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Experiments were performed to study changes caused by irradiation or high hydrostatic pressure pasteurization of liquid egg white by differential scanning calorimetry, spectrofluorimetry, electronic nose measurements and NIR-spectrometry. The non-thermal pasteurization treatments were also assessed in relation to loss of carotenoid content, and lipid- and cholesterol oxidation of liquid egg yolk. Unlike radiation pasteurization, high pressure processing caused protein denaturation in egg white, which manifested in changes of its DSC-thermogram and intrinsic tryptophan fluorescence. Electronic nose testing showed changes of the head-space volatile composition of egg albumen, particularly as a function of radiation treatment. Both treatments caused changes in the NIR-spectrometric “fingerprint” of the liquid egg white. Various chemometric analyses of the results of the latter instrumental methods, particularly statistical techniques developed by the group of one of the co-authors of this article, demonstrated the potential for detection and characterization of the applied non-thermal processing techniques on liquid egg white. Irradiation induced more carotenoid degradation and lipid oxidation in liquid egg yolk than pressure processing.

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Abstract  

Thermal stability of vegetative cells of Listeria monocytogenes, Escherichia coli and Lactobacillus plantarum was studied by counting viable fractions and determining DSC curves of their suspensions. DSC curves in the 5–99°C range showed a series of endothermic transitions between 50 and 60°C, where the heat destruction of cells occurred. Heat denaturation of DNA required a higher temperature than cell killing. Thermal death was strongly influenced by the pH, composition and NaCl content of the suspending buffer. A mathematical model developed by us enabled comparison of DSC peak temperatures and temperatures required for loss of viability.

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Effect of 60Co irradiation on wheat and white pepper grains were investigated in this study using Rapid Visco Analyser (RVA), near infrared reflectance spectroscopy and differential scanning calorimetry. Functional properties of wheat and white pepper were affected by irradiation indicated by a decrease in viscosity values. It was caused by changes of starch structure confirmed by the NIR spectra changes between wavelength 1560–1620 nm, which is the vibration of intermolecular hydrogen bonded OH groups in polysaccharides. The radiation used did not cause significant changes in the thermal properties. RVA proved to be useful for screening radiation induced changes in dry commodities of considerable large starch content on the basis of their rheological behaviour.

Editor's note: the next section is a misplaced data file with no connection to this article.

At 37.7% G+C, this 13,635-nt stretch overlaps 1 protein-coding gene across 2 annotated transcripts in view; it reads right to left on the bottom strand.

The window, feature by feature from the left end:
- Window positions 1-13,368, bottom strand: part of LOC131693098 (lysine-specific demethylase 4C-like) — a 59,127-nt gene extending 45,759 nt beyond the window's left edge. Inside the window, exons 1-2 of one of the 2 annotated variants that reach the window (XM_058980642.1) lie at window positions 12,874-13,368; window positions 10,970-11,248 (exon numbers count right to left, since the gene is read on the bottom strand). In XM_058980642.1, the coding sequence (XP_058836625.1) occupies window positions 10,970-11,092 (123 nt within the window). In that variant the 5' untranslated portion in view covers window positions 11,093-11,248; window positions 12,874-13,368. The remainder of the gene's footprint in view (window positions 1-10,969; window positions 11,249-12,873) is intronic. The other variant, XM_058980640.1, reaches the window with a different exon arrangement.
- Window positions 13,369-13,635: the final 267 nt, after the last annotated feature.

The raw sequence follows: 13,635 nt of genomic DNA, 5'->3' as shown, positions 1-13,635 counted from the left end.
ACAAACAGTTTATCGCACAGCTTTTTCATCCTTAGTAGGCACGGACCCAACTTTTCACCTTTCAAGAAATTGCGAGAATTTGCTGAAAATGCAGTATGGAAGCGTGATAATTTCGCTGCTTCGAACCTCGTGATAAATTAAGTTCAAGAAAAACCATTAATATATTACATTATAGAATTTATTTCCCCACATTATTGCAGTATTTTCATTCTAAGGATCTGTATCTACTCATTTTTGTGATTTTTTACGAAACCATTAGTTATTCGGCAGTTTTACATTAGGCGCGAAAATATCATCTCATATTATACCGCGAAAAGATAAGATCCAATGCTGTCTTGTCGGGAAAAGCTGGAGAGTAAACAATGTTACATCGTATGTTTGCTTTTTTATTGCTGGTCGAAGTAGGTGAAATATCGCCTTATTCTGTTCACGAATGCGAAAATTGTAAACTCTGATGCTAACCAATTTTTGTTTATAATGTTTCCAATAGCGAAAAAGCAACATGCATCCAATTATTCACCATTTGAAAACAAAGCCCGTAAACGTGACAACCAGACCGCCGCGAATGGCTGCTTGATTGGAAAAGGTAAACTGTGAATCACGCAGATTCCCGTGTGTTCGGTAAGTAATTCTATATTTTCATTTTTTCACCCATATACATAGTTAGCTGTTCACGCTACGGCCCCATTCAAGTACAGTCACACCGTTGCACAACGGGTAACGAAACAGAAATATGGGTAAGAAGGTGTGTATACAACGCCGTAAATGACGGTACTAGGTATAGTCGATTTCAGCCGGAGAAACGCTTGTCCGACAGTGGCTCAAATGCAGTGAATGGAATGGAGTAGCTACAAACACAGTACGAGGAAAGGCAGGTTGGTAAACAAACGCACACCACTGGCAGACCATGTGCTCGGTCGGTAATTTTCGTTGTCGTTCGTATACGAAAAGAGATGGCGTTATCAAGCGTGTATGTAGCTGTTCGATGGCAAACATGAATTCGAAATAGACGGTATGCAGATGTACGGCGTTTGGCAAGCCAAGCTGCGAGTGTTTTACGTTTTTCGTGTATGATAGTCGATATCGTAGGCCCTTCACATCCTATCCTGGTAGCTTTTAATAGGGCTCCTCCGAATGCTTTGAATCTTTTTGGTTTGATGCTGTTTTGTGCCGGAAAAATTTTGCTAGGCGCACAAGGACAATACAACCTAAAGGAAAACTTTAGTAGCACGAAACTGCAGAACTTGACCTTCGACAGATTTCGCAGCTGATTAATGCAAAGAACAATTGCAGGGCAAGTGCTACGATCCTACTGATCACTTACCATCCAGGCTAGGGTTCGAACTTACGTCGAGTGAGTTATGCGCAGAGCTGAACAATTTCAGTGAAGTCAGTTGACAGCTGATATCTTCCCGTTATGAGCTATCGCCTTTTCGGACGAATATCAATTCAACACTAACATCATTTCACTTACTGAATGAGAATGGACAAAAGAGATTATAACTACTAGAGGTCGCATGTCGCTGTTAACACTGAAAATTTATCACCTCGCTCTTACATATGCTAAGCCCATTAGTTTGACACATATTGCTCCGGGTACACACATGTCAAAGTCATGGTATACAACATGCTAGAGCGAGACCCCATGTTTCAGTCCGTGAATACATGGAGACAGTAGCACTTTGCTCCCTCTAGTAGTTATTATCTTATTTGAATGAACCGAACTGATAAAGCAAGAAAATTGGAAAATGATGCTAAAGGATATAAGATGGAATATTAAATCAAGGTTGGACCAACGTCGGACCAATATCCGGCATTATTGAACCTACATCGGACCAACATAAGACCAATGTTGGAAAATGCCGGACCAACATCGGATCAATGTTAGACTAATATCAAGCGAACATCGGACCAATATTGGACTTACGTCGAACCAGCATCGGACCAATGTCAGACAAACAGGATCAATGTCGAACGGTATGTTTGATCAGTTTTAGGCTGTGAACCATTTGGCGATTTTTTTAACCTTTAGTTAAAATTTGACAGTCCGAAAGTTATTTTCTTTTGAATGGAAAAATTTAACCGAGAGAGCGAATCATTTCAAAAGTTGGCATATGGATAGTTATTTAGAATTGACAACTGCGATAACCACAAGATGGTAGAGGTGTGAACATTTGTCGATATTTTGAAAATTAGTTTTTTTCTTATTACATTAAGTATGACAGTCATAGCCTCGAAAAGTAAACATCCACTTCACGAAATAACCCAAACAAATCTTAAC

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Acta Alimentaria
Authors: J. Csapó, J. Schmidt, Zs. Csapó-Kiss, G. Holló, I. Holló, L. Wágner, É. Cenkvári, É. Varga-Visi, G. Pohn, and G. Andrássy-Baka

In the past years several methods have been developed for the determination of the proportion of the nitrogen-containing substances of microbial origin passed from the rumen into the abomasum or the small intestine. Recently, on examining the D-amino acid content of foodstuffs, particularly milk and milk products, it has been observed that, in addition to D-Ala, D- glutamic acid (D-Glu) and D-aspartic acid (D-Asp) can also be detected in similar quantities, primarily in products which have links with bacterial activity. This gave rise to the idea of examining the diaminopimelic acid (DAPA), D-Glu and D-Asp content of bacteria extracted from the rumen of cattle and that of chyme from the same cattle, in order to determine the type of relation existing among these three components, and to establish whether D-Asp and D-Glu can be used in the estimation of protein of bacterial origin. On determination of the DAPA, D-Asp and D-Glu content by means of amino acid analyser and high performance liquid chromatography of duodenal chyme from five growing bulls and of ruminal bacteria from the same bulls, the following values were established. For chyme (and, in brackets, for ruminal bacteria) r value calculated by means of linear regression was 0.78 (0.76) between DAPA and D-Asp, and 0.70 (0.81) between DAPA and D-Glu. The r values between the crude protein content of ruminal bacteria and the markers examined were found to be the following: DAPA, 0.74; D-Asp, 0.73; D- Glu, 0.61. In the model experiment performed for the re-obtaining of values for protein of bacterial origin the theoretical values were determined on the basis of D-Asp and D-Glu and values approximately 10% higher than the theoretical value on the basis of DAPA. It is therefore recommended that in addition to DAPA these other two amino acids be included among the bacterial protein markers.